// When the `wee_alloc` feature is enabled, use `wee_alloc` as the global
// allocator.
#[cfg(feature = "wee_alloc")]
static ALLOC: wee_alloc::WeeAlloc = wee_alloc::WeeAlloc::INIT;
extern {
    fn alert(s: &str);
pub fn greet() {
    alert("Hello, rust-calculate!");

The src/ module provides common utilities to make working with Rust compiled to WebAssembly easier.

Build the Project

wasm-pack is used to orchestrate the following build steps:

  • Ensure that we have Rust 1.30 or newer and the wasm32-unknown-unknown target installed via rustup.
  • Compile our Rust sources into a WebAssembly .wasm binary via cargo.
  • Use wasm-bindgen to generate the JavaScript API for using our Rust-generated WebAssembly.

To do all of that, run this command inside the project directory:

wasm-pack build

When the build has completed, we can find its artifacts in the pkg directory, and it should have these contents:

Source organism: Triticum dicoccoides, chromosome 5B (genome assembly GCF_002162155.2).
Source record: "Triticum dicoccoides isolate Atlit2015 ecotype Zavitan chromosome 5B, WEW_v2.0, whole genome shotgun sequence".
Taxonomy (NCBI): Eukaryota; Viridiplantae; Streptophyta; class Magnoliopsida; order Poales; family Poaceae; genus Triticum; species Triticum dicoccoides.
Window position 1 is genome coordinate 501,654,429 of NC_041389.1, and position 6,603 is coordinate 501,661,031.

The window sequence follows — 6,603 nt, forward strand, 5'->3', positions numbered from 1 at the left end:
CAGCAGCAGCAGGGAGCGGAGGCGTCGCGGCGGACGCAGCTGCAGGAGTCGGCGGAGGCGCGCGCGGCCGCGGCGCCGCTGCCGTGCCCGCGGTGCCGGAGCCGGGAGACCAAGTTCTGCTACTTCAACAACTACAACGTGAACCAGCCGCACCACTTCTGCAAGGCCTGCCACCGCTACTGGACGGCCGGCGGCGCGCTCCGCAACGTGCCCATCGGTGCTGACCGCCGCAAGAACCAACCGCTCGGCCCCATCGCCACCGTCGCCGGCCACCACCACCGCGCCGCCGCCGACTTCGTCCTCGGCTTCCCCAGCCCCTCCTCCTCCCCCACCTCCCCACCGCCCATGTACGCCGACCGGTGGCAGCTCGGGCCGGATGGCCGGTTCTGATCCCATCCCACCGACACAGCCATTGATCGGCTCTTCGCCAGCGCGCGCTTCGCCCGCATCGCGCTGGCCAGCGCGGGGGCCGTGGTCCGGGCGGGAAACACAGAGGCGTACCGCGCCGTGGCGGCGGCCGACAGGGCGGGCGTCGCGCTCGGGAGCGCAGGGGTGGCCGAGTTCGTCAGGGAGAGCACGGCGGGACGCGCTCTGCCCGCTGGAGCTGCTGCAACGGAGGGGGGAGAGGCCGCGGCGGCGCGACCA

The file is copied from the main project, but the others are completely new.


The .wasm file is the WebAssembly binary that is generated by the Rust compiler from our Rust sources. It contains the compiled-to-wasm versions of all of our Rust functions and data. For example, it has an exported "greet" function.


The .js file is generated by wasm-bindgen and contains JavaScript glue for importing DOM and JavaScript functions into Rust and exposing a nice API to the WebAssembly functions to JavaScript. For example, there is a JavaScript greet function that wraps the greet function exported from the WebAssembly module. Right now, this glue isn't doing much, but when we start passing more interesting values back and forth between Wasm and JavaScript, it will help shepherd those values across the boundary.